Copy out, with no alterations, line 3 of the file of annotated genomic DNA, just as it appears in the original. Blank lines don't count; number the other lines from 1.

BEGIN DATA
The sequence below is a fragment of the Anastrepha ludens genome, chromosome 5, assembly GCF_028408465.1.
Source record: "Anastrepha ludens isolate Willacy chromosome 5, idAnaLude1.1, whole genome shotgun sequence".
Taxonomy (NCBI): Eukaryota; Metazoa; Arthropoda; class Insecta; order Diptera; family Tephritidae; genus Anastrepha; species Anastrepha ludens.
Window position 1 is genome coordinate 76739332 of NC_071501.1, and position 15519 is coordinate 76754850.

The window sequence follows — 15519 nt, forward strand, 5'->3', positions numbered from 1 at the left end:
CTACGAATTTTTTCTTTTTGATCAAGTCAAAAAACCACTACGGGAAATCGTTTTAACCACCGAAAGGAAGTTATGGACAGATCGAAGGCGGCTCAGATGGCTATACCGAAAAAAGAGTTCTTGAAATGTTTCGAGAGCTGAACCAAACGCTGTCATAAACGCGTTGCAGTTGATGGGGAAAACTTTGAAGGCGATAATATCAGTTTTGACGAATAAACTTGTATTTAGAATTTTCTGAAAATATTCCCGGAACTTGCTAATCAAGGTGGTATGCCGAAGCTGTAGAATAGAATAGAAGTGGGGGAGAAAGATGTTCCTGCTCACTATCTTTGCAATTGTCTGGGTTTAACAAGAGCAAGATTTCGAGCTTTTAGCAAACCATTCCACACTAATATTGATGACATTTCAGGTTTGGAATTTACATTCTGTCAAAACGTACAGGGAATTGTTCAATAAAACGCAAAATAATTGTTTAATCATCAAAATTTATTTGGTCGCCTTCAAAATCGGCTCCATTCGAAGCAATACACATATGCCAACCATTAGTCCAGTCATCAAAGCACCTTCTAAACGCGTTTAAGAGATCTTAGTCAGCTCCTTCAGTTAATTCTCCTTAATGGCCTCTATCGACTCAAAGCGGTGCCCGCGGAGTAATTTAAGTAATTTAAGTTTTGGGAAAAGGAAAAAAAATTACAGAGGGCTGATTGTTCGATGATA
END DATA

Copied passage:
Taxonomy (NCBI): Eukaryota; Metazoa; Arthropoda; class Insecta; order Diptera; family Tephritidae; genus Anastrepha; species Anastrepha ludens.